The Public Utility Commission of Ohio has told AEP that is will not allow the company to lock Ohio rate payers into power purchase agreements with AEP’s uncompetitive coal burners. FirstEnergy also has a similar bail out plan pending before PUCO.
The Public Utilities Commission of Ohio made history Wednesday in a ruling refusing to allow AEP Ohio to saddle ratepayers with extra charges to subsidize the continued operation of a 1950s-era coal-fired power plant that it owns along with FirstEnergy and other state utilities.
The decision to reject AEP’s request for a subsidy — immediately applauded by some consumer and environmental groups — sends a shot over the bow of FirstEnergy’s similar proposal and could jeopardize the continued operation of the Davis-Besse nuclear power plant and the W.H. Sammis coal-fired power plant on the Ohio River.
The Cleveland Plain Dealer goes on to explain:
The Ohio Consumers’ Counsel has opposed the PPA proposals offered by both utilities. And it lost no time Wednesday arguing that the real issue in the case is the impact on home electric bills.
“AEP’s customers already pay the highest electric rates in the state. Ohioans pay higher rates on average than consumers in 31 other states,” said OCC spokesman Scott Gerfen.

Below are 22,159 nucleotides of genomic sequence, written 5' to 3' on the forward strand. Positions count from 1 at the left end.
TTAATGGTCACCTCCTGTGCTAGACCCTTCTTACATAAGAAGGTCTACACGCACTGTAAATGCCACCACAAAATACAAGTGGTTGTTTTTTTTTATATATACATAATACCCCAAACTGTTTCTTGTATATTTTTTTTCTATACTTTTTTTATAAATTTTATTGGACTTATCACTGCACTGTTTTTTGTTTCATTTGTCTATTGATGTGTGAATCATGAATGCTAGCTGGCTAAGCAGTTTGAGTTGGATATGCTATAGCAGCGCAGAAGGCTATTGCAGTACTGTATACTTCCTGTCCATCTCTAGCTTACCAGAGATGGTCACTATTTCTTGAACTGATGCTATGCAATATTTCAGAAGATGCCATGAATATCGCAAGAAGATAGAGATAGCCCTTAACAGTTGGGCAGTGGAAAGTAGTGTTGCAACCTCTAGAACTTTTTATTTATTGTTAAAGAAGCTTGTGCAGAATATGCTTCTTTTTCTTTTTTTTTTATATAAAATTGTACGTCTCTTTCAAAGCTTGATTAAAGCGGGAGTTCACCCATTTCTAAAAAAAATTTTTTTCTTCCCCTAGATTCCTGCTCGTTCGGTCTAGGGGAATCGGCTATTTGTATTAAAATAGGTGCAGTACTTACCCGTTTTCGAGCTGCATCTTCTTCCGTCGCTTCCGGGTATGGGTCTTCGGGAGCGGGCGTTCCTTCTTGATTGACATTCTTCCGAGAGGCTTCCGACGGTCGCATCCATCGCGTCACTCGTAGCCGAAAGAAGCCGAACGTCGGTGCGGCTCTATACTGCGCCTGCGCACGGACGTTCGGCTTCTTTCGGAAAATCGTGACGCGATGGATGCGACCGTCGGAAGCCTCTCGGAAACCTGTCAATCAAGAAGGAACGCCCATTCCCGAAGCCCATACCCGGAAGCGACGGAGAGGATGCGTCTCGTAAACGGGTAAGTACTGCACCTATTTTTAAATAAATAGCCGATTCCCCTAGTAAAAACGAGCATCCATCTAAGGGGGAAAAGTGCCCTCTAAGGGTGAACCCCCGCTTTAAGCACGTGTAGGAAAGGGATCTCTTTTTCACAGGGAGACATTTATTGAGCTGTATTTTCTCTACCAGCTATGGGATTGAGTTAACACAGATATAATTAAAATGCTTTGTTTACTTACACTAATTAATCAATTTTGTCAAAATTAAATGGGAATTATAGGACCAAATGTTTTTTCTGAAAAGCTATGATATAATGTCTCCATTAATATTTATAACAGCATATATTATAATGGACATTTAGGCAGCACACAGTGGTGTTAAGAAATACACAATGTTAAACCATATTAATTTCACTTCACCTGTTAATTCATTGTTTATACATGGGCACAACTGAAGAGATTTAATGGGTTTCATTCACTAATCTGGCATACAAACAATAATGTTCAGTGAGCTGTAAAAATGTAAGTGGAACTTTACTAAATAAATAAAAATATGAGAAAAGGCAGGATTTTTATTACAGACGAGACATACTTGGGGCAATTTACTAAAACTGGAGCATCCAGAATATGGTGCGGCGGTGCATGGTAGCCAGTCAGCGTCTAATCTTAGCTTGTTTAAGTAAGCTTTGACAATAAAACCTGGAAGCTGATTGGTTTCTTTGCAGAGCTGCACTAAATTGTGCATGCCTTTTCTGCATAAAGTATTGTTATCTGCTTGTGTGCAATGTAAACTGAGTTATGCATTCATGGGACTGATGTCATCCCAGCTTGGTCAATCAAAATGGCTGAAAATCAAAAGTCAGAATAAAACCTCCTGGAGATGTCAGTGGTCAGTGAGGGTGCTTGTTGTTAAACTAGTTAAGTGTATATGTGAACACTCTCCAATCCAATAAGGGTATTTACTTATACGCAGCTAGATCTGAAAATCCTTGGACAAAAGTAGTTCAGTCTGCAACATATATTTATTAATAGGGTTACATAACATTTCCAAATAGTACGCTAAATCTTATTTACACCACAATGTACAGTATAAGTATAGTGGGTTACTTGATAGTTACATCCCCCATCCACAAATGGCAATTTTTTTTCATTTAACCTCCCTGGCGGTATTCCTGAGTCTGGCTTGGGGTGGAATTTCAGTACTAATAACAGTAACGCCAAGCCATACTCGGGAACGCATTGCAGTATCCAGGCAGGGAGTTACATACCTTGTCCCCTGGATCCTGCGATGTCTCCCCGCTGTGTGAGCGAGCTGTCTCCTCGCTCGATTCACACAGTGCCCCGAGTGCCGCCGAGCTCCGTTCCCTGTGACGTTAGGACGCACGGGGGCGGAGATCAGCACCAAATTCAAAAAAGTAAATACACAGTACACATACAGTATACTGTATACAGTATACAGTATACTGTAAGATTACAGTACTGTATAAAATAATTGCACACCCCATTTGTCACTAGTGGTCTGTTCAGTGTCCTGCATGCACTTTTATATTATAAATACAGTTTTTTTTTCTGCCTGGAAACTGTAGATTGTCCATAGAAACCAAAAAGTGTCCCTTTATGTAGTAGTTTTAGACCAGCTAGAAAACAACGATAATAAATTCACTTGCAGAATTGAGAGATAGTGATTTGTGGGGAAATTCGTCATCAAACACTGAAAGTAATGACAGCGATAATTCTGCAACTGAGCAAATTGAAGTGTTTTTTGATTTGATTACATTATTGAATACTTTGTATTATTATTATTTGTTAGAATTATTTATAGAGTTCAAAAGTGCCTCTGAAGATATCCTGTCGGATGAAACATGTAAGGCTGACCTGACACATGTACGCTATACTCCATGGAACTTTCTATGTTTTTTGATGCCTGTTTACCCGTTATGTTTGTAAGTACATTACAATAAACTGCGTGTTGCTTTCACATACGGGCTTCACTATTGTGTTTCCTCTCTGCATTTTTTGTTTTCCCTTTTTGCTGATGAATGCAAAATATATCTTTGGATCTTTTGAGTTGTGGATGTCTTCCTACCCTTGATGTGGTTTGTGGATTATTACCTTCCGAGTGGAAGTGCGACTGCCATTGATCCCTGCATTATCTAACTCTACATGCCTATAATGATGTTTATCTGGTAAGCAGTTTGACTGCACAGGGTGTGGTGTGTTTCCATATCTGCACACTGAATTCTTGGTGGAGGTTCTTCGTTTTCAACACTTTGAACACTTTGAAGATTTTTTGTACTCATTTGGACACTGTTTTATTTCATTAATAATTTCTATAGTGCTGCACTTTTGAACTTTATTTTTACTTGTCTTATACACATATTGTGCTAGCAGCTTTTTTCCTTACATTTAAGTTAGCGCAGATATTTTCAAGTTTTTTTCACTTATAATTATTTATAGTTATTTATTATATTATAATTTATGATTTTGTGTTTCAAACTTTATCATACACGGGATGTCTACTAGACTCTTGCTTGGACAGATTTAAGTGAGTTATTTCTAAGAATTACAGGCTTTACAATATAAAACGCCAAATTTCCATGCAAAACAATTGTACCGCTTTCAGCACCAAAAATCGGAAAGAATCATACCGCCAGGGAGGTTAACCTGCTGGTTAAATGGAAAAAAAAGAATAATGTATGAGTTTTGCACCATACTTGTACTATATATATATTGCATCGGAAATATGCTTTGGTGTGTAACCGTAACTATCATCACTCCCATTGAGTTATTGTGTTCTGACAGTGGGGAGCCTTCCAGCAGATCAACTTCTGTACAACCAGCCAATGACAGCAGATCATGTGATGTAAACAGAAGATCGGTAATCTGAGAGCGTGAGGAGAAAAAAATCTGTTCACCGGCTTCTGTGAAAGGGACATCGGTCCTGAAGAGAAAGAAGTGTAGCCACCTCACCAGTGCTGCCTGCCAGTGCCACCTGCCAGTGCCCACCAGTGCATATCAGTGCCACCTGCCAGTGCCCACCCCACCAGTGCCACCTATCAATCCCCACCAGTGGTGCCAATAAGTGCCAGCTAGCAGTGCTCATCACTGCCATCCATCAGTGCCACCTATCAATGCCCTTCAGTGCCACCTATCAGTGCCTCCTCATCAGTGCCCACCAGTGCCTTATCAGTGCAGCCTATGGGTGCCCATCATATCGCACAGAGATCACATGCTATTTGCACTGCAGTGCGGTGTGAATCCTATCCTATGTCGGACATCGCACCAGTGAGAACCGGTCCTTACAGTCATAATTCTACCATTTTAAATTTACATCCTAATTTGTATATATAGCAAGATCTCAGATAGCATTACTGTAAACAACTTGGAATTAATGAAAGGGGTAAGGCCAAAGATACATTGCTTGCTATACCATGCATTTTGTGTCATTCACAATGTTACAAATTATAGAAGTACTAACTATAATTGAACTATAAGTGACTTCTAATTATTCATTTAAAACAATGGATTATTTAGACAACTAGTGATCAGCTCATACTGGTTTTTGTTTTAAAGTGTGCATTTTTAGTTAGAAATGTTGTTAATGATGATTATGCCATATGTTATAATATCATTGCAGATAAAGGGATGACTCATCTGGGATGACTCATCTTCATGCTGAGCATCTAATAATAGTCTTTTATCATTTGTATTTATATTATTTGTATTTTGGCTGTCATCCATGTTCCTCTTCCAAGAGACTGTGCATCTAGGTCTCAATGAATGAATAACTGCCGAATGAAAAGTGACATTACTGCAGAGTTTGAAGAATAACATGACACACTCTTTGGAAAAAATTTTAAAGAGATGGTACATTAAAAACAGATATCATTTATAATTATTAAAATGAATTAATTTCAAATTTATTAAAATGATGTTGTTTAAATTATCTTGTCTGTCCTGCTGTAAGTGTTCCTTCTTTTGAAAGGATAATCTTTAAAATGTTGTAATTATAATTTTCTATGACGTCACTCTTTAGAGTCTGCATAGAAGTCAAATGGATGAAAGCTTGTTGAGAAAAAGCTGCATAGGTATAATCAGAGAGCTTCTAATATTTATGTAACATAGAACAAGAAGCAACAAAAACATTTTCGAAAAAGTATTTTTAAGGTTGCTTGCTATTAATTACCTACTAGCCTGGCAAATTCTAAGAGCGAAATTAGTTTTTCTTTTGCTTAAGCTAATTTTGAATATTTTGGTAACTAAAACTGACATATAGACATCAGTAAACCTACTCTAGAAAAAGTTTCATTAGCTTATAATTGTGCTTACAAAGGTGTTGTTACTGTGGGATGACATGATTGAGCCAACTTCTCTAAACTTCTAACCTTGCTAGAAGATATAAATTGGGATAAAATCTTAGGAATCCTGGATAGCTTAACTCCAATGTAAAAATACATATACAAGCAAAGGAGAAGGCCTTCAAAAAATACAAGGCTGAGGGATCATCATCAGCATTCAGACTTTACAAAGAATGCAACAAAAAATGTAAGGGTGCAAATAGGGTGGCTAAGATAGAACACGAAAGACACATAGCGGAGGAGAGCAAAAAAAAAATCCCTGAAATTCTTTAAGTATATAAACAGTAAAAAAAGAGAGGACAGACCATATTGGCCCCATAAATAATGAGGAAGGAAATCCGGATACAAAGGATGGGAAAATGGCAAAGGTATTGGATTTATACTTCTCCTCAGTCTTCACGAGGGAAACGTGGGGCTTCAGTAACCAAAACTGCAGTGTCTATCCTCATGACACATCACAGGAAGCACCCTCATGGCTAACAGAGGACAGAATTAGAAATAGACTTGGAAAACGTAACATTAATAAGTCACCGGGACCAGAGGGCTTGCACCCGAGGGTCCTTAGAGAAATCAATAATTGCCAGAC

“Ohio’s electric utilities want the protection of more government regulation but consumers need the protection of more competition to lower their electric bills in this era of historically low energy prices.
“It’s time to end the electric utilities’ slow march to competition and adopt the competitive markets that Ohio lawmakers envisioned in 1999.”
Still, Wednesday’s ruling is not absolutely a death knell for power purchase agreements, despite the hosannas issued by other consumer groups and some environmental organizations soon after the ruling.
In fact the PUCO order declares that the concept of a PPA in a marketplace that is supposed to be free of state regulation is legal under Ohio law.
What the order says is that the commission could find no benefit to customers in allowing the PPA as it was proposed by AEP Ohio.
“Although the magnitude of the impact of the proposed PPA rider cannot be known to any degree of certainty, the Commission agrees with the Ohio Consumers’ Counsel, the Industrial Energy Users-Ohio and other intervenors that the evidence of record reflects that the rider may result in a net cost to customers, with little offsetting benefit from the rider’s intended purpose as a hedge against market volatility,” the ruling asserts.
Unlike the WV PSC, PUCO is interested in protecting electric customers. As time goes on, the WV Harrison (FirstEnergy) and Mitchell (AEP) deals will look worse and worse, compared with PUCO’s wise decision.